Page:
Rattan, along with bamboo and birch, can be found in musical instruments. Mallets used in vibraphone, xylophone and marimba benefit from the durability, allowing them to function without any need of repair or replacement for a long time.
A lot of native or locals from rattan rich countries employ the aid of this place in home building projects because of its sturdiness. Because of how cheap its processing and maintenance is, it is used regularly as housing material in rural areas.
Certain charitable shelter organisations use Rattan as their main building material. The low cost installation and the way it is easy to use makes it ideal for any charity and construction crew.
Food source and medicinal properties
The fruit of various rattans exudes a red resin which is called dragon’s blood. In the Mediterranean area, it is used as a dye, painting pigment and medicine.
Locals of Moomy city on Socotra island use dragon’s blood resin as a multi talented cure all. It is used for such things as general wound healing, curing diarrhea, lowering fevers, dysentery diseases and mouth ulcers. It can also be used for healing mouth, throat, intestines and the stomach, as well as antiviral for respiratory viruses, stomach viruses and skin disorders such as eczema.
The resin can be used in dying wood with a light peach hue. It’s commonly used for dying violins, as well as other instruments that have wooden finishes.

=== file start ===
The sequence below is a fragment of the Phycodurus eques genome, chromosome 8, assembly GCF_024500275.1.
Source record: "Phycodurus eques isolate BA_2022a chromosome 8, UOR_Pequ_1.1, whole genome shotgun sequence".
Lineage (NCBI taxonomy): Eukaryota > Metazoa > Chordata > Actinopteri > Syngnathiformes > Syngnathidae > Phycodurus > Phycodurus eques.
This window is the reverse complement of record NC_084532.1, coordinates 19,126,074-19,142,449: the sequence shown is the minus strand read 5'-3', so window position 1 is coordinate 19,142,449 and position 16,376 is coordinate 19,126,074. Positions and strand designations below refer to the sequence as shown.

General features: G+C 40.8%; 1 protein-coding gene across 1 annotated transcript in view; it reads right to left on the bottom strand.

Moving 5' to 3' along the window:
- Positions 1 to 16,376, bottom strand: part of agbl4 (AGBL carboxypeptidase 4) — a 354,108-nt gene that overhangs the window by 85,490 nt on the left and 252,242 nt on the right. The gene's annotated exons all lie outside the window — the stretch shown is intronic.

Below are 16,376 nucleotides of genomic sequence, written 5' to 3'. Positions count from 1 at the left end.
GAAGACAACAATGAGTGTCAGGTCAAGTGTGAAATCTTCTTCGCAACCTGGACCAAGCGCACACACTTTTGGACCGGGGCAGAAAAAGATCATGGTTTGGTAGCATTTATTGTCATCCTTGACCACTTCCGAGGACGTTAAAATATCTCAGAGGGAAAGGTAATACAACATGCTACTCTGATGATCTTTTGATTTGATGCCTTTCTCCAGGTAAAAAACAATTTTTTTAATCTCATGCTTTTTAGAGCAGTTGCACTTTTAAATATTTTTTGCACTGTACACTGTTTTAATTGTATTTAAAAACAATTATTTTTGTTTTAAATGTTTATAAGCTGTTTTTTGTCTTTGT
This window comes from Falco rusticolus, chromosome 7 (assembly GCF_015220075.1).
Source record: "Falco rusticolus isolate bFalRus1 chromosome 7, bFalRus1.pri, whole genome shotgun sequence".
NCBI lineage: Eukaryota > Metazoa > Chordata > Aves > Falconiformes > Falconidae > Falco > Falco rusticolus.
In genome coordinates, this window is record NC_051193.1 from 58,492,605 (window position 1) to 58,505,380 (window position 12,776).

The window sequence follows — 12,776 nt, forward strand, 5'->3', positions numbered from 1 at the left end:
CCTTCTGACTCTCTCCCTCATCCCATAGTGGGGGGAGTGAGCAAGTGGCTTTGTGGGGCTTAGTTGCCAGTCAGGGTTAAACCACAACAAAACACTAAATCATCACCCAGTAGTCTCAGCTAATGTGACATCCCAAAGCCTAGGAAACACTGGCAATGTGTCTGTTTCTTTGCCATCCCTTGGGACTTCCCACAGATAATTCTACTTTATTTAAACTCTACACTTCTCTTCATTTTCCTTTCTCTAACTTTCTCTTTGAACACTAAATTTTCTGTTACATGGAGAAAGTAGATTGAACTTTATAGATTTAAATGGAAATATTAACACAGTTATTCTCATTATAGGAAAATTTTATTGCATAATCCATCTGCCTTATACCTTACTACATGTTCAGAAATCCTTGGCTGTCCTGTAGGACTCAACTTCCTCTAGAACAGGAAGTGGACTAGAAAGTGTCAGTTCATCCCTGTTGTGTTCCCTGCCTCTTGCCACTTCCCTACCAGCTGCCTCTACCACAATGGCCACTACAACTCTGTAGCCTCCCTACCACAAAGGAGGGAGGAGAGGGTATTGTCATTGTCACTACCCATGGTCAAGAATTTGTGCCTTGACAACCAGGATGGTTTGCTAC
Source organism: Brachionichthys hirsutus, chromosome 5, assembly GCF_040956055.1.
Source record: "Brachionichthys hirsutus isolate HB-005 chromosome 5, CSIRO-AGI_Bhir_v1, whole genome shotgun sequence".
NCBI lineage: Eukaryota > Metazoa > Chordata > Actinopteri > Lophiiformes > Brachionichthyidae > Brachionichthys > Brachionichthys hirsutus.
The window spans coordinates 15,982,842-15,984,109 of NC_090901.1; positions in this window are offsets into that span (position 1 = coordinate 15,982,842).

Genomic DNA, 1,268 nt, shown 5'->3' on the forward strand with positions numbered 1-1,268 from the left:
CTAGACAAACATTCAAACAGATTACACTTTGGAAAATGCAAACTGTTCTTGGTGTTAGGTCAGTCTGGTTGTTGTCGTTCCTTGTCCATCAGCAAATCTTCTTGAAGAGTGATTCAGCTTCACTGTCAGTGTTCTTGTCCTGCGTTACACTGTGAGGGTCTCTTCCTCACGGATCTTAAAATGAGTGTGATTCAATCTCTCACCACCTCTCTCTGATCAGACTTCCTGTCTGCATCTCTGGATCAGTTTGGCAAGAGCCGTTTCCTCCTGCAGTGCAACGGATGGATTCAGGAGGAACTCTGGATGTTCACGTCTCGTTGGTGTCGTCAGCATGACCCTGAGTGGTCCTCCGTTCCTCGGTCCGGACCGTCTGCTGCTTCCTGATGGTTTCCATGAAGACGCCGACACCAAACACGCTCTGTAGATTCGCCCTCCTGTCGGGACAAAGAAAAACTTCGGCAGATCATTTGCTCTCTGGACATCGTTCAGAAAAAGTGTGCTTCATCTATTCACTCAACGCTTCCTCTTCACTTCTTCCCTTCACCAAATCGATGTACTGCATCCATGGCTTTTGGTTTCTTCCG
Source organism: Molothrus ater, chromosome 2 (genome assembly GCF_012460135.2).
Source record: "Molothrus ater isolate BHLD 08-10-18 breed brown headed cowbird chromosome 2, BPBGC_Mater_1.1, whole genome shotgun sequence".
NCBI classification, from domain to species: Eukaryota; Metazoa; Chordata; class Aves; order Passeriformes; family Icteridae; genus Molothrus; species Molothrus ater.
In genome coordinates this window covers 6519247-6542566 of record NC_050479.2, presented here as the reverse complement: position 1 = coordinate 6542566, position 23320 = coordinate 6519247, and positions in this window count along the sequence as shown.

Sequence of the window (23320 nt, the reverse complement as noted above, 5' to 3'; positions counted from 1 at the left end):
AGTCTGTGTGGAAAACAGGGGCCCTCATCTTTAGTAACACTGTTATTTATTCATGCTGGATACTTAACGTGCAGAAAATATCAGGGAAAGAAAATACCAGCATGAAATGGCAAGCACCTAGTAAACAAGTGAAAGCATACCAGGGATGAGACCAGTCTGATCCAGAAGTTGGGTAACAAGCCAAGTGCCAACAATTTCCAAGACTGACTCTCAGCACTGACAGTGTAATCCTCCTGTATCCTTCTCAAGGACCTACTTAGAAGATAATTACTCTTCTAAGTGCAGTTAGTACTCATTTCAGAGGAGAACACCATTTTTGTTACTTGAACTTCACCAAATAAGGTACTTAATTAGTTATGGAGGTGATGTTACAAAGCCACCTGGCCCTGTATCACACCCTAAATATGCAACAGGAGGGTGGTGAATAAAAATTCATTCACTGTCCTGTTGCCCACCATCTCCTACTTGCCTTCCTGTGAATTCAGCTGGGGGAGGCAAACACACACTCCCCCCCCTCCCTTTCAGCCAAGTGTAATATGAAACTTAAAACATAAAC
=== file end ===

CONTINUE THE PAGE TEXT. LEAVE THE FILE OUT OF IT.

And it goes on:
Rattan and science
In early 2010, scientists in Italy announced that rattan wood was going to be tested in a new “wood to bone” process for the production of artificial bone. This process involves taking small pieces of rattan and placing it in a furnace. Calcium and carbon are then added. The wood is then further heated under intense pressure in another oven styled machine. A phosphate solution is then introduced.
The process produces an almost exact replica of bone material. The whole process takes around 10 days. The tests were done in sheep, and there has been no signs of rejection. Particles that are found in the sheep’s bodies have migrated to the wooden bone and formed long, continuous bones. The new bone-from-wood programme is funded by the Europeans Union. Implants into humans are anticipated to start in 2015.
Supply of rattan
Even though rattan is used in a number of products, the most common is in the manufacture of furniture. Previously, the majority of the commercially harvested raw vine was exported to different overseas manufacturers. In mid 1980s, Indonesia introduced an export ban on raw rattan vine. They aimed to encourage the local manufacture of rattan furniture rather than exporting it.
The government had intended to add value to the exported product while maintaining the stocks of wild rattan. It wasn’t until recently that almost all rattan was collected from tropical rainforests. With forest destruction and conversion increasing quickly, the living area of rattan has decreased rapidly and it did suffer from a supply shortage. The Forest Department in Indonesia is aware of any vulnerability rattan has. They established a cultivation program which safeguards the long term supply of rattan cane for the industry. Commercial cultivation of rattan is one of the most viable options, and offers the best possibility for any future supply.
Rattan and you
Rattan is one of the most adaptable materials there is on this planet. Not only does it work for some of the most popular furniture designs in the world, but it creates shelter for people in rural areas, as well as supplying medicinal values that can benefit a person. The supply of rattan is incredibly large, and it makes a great alternative to standard wood designs. It doesn’t matter if you simply want to create a chilled outdoor vibe, or a comfortable settee in a patio, there are always numerous options when you own rattan furniture.
All pictures from wikipedia.org